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TALKING page 66
These don'ts include the follow-
portant, the listener should not be
so sympathetic that he or she al-
• Time heals all wounds. lows the grieving spouse to ele-
`Time hasn't healed an emotion-
vate the deceased to sainthood.
al wound yet," Mr. Friedman said.
`There's a tendency to create a
It's what you do with that time larger-than-life memory, an en-
that counts. 'The Grief Recovery
shrinement," Friedman said. "But
Handbook' encourages mourners you can't complete the grieving
to "emotionally complete" their re- process with a myth. You need
lationship with the deceased.
Once completion happens, deep
At this point, the listener
sadness is lifted.
should gently note that the dead
• Be grateful you had him spouse was not superhuman.
or her as long as you did.
"I would say, 'I haven't met a
"There's nothing wrong with be- perfect person yet, and I don't
ing grateful," Mr. Friedman said.
think your spouse fits that de-
"But it's important to know that
scription,' " Mr. Friedman said.
you can be grateful and sad at the
"It's important to remember (the
deceased) the way we knew them
• You have to be strong. "If in life, not in death."
this were true, we'd all be lifting
Besides sharing with a good lis-
Arnold tener, Mr. Friedman recommends
Schwarzenegger," Mr. Friedman
grievers write a letter to the de-
said. Strength actually comes
ceased, expressing feelings pre-
from being vulnerable enough to viously unexpressed.
share your feelings about the loss
In the end, Mr. Friedman said
with another person.
the grieving process can be bro-
• I know how you feeL "Very ken down into five steps: aware-
simply, no, you don't," Mr. Fried- ness, acceptance, recovery, action
and moving beyond.
• It's God's will, or he or she
"The Grief Recovery Hand-
is in a better place. "You may book" offers several tips for mov-
believe it's God's will, but saying ing beyond. They include:
that does not help the griever in
• When making decisions,
any way," Friedman said. "It just check things out with your trust-
makes him angry."
ed listener, don't listen to just any-
• Keep busy, and you'll feel
one. For instance, there was the
better. "No you won't," Mr. Fried-
widow who constantly awoke at
man said. "Keeping busy is just a
3 a.m. (the time her husband
died) and felt startled by the pic-
• Take a trip or a cruise to
ture of her husband near their
help yourself forget. "You bed. One friend told her to throw
might as well take a gun and away the picture. Her trusted lis-
shoot them," Mr. Friedman said.
tener suggested she simply place
"Forgetting is not what is need- it in another room.
• Use a "three-pile plan" when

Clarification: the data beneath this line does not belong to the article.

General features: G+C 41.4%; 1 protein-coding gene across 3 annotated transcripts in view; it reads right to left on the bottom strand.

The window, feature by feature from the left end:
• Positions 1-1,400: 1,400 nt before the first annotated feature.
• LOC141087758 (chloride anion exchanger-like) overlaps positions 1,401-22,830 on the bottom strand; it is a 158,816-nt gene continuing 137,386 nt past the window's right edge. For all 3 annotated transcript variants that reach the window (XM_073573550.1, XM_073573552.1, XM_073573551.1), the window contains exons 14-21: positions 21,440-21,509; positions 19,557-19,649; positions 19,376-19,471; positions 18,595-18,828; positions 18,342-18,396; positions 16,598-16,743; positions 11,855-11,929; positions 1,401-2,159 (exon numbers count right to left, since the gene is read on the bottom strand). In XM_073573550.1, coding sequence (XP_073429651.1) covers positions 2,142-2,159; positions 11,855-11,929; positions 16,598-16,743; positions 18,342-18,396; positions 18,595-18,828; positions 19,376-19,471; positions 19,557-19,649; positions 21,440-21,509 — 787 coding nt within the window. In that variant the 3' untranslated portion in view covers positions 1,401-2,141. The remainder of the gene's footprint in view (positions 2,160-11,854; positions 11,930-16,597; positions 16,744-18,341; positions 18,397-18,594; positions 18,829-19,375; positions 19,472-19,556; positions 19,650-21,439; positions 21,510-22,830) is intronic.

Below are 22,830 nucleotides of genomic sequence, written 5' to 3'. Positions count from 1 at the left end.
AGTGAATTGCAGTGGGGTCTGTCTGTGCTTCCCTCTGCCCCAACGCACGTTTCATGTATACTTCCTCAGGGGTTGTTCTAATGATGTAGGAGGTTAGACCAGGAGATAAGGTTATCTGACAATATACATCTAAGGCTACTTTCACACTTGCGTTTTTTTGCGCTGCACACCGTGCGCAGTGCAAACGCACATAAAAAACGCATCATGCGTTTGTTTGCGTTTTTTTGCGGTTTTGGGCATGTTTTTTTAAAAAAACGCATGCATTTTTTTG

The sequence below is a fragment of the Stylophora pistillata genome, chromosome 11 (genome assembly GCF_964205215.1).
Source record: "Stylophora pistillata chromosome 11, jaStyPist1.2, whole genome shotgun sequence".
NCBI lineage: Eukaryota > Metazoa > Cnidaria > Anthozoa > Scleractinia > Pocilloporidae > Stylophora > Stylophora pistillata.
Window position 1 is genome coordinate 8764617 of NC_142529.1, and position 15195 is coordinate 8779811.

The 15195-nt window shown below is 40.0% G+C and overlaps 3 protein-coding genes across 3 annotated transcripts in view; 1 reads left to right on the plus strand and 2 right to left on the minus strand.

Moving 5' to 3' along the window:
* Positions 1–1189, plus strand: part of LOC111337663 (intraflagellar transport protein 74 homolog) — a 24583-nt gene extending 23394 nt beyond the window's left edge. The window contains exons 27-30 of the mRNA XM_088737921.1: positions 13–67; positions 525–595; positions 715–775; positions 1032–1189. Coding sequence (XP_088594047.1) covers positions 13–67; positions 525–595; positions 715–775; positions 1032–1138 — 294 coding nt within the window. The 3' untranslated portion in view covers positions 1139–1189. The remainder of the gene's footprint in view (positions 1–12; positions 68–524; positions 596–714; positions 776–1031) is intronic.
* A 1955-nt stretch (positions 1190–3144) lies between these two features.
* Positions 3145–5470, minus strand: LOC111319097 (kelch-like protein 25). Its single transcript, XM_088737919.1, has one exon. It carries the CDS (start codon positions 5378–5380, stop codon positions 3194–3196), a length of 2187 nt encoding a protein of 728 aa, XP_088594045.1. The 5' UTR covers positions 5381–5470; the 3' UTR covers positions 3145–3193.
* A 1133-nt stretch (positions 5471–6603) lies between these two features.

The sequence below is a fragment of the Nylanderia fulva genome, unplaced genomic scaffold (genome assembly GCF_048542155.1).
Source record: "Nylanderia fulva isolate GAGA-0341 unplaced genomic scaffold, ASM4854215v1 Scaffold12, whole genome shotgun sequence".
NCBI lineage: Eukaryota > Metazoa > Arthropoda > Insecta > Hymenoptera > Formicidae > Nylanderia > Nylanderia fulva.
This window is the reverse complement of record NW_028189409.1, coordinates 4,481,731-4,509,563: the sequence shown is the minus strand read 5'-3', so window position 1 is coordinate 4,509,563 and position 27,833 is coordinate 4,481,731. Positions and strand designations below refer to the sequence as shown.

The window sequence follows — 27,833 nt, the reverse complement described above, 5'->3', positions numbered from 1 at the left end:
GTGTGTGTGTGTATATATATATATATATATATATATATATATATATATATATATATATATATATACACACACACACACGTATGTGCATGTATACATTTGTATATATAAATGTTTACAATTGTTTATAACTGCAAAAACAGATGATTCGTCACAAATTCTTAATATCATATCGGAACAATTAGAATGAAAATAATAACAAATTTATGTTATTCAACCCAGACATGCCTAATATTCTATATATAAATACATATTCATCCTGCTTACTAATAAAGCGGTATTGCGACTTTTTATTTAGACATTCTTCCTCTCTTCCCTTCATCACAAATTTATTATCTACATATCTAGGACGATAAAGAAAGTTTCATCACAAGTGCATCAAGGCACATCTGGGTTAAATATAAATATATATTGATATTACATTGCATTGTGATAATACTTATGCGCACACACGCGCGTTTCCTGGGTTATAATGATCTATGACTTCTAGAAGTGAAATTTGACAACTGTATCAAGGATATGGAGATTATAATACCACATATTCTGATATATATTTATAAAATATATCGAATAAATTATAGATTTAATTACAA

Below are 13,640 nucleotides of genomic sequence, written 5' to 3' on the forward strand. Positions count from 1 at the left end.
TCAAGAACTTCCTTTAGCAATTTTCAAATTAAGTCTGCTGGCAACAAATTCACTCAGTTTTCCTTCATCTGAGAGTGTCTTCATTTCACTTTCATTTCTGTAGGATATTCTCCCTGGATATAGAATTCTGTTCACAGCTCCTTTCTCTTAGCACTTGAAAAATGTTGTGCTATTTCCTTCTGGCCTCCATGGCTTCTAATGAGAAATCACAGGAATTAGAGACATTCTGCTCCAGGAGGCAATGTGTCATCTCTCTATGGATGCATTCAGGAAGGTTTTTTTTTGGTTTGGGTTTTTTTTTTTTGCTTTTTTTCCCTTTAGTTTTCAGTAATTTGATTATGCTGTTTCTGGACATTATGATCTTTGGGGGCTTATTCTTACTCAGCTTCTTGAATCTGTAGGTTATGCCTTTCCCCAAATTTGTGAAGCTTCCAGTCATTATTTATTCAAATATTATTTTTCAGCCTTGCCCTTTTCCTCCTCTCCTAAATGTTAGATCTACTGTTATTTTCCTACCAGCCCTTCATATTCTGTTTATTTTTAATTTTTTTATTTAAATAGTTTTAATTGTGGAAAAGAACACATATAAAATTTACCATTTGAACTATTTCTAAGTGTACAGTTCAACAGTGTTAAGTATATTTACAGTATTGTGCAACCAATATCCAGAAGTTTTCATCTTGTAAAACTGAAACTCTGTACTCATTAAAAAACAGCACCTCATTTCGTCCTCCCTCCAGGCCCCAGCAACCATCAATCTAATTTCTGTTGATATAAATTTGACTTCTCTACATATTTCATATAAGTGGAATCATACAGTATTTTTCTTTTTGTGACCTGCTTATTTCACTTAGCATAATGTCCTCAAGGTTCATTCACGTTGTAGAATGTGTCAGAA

Mr. Friedman said that when
dealing with the deceased's be-
a person experiences the loss of a longings. Pile A is for things you
spouse, his or her mind immedi- are certain you want to keep. Pile
ately begins a review of the entire
B is for things you are certain you
want to throw away. Pile C is for
"It preoccupies the brain so that
those things you aren't sure of.
the loss is all you want to talk These items may be bagged or
about," Mr. Friedman said. "It's a
boxed and placed in the attic or
normal process, and it's going to
happen whether you want it to or
• Accept that anniversary
dates may be painful. The date of
During this process, the mind death, a wedding anniversary, a
gets stuck on the unfinished emo-
birthday and other special dates
tional business with the person may bring up uncomfortable feel-
who has died.
"These are the things you wish
• Reach out to others, particu-
had happened better or more of- larly those who are more recent-
ten," Mr. Friedman said. 'These ly widowed. Helping others may
are the broken hopes, dreams and help you.
Ms. Hall found that last rec-
Even older couples who have
ommendation to be especially
lived together for decades will true for her.
have broken dreams, Mr. Fried-
"I reached a point in my griev-
man said. For example, there are
ing when I said, How can I help
couples who spend years planning others?' " she said. "Now in the
retirement only to have one
group, I focus on how we can get
spouse die shortly after retirement
through this together."
For many, going it alone
The widow or widower needs
to express his or her feelings to a
'There's something about the
sympathetic listener, Mr. Fried-
contact," Ms. Hall said.
man said. As part of this process,
"The talking and the hugs.
the person left behind may make
They're healing." ❑
amends for things left undone or
unsaid, or offer forgiveness for
some hurt caused by the deceased. Barbara Fitzsimmons writes for
Though understanding is im- Copley News Service